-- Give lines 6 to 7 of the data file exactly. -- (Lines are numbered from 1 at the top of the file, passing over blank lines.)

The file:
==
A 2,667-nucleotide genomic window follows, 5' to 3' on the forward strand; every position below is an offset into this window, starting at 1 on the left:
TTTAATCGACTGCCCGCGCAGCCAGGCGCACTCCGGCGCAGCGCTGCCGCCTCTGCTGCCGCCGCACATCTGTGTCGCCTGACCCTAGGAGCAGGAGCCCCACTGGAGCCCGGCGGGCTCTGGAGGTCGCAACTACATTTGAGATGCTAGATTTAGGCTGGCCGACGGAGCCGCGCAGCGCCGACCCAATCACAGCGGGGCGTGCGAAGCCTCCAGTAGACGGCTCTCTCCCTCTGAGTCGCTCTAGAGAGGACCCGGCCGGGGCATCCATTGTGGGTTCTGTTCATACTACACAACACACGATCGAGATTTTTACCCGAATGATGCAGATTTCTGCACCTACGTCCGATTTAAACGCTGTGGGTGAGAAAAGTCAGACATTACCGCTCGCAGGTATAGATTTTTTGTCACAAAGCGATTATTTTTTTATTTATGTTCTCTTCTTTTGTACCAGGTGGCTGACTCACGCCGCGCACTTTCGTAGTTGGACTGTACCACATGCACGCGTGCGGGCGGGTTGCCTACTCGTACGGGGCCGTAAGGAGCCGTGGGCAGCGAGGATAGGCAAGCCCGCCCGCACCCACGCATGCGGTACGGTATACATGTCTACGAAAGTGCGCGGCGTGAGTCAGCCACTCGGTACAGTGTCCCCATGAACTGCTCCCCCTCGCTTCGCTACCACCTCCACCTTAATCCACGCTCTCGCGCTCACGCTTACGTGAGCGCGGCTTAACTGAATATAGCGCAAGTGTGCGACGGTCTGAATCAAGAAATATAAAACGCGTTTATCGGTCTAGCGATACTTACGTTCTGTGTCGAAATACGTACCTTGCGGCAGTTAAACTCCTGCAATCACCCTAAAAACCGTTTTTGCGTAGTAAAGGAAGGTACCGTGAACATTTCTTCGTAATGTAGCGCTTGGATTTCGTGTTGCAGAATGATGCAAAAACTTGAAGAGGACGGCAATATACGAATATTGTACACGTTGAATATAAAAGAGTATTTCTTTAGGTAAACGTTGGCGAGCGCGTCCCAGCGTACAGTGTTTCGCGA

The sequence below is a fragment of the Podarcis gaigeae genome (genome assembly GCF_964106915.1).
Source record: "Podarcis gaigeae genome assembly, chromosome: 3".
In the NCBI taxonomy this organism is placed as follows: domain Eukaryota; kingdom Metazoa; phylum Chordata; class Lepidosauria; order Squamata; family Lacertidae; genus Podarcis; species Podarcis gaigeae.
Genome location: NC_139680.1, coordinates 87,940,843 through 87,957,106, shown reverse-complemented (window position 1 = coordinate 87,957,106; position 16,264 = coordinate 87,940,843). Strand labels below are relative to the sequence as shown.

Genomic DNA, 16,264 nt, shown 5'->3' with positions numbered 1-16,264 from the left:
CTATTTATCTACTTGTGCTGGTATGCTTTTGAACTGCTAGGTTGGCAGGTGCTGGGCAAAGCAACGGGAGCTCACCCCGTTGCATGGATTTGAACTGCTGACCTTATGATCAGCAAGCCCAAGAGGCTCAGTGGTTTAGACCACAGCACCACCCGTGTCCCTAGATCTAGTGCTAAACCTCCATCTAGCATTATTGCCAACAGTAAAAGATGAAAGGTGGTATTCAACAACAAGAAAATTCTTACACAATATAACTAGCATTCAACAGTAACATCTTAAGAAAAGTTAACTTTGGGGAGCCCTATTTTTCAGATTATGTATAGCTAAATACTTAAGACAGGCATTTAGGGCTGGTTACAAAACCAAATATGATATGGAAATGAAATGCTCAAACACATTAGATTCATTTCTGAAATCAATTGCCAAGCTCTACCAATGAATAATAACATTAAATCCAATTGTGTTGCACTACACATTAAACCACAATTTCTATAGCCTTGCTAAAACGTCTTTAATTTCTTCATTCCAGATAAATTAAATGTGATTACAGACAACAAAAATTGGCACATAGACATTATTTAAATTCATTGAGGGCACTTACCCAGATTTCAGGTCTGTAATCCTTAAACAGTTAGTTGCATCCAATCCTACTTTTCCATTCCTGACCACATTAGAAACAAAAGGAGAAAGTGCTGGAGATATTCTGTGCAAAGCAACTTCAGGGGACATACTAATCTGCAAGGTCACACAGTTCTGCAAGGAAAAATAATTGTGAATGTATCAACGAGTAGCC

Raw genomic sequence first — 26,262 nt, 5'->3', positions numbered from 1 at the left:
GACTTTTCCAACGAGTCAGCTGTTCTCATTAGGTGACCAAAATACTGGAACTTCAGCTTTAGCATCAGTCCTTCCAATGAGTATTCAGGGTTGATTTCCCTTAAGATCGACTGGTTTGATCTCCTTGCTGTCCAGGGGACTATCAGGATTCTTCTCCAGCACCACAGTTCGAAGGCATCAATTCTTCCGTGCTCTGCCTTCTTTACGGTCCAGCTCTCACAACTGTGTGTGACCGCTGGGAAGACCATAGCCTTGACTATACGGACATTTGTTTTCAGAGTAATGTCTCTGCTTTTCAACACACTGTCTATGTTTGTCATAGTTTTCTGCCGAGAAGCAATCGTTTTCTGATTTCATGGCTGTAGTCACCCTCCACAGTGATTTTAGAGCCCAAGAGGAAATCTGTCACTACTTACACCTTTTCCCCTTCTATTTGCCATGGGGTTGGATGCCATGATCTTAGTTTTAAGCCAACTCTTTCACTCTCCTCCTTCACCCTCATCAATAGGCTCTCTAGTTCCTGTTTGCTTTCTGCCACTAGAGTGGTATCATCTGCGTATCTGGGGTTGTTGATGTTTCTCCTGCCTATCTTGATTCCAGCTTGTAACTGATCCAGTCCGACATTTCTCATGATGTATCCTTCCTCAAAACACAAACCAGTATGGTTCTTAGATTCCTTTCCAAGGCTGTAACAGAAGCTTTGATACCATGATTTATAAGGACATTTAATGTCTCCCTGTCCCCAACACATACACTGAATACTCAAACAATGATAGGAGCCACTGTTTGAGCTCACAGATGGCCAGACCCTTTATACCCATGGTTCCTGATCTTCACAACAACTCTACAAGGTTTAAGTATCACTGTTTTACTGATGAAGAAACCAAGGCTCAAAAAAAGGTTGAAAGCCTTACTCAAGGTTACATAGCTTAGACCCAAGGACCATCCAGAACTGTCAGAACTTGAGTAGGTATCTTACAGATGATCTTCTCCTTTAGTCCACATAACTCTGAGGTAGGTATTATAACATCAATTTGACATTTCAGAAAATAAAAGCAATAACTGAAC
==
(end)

Genome location: NC_139680.1, coordinates 87,940,843 through 87,957,106, shown reverse-complemented (window position 1 = coordinate 87,957,106; position 16,264 = coordinate 87,940,843). Strand labels below are relative to the sequence as shown.

Genomic DNA, 16,264 nt, shown 5'->3' with positions numbered 1-16,264 from the left: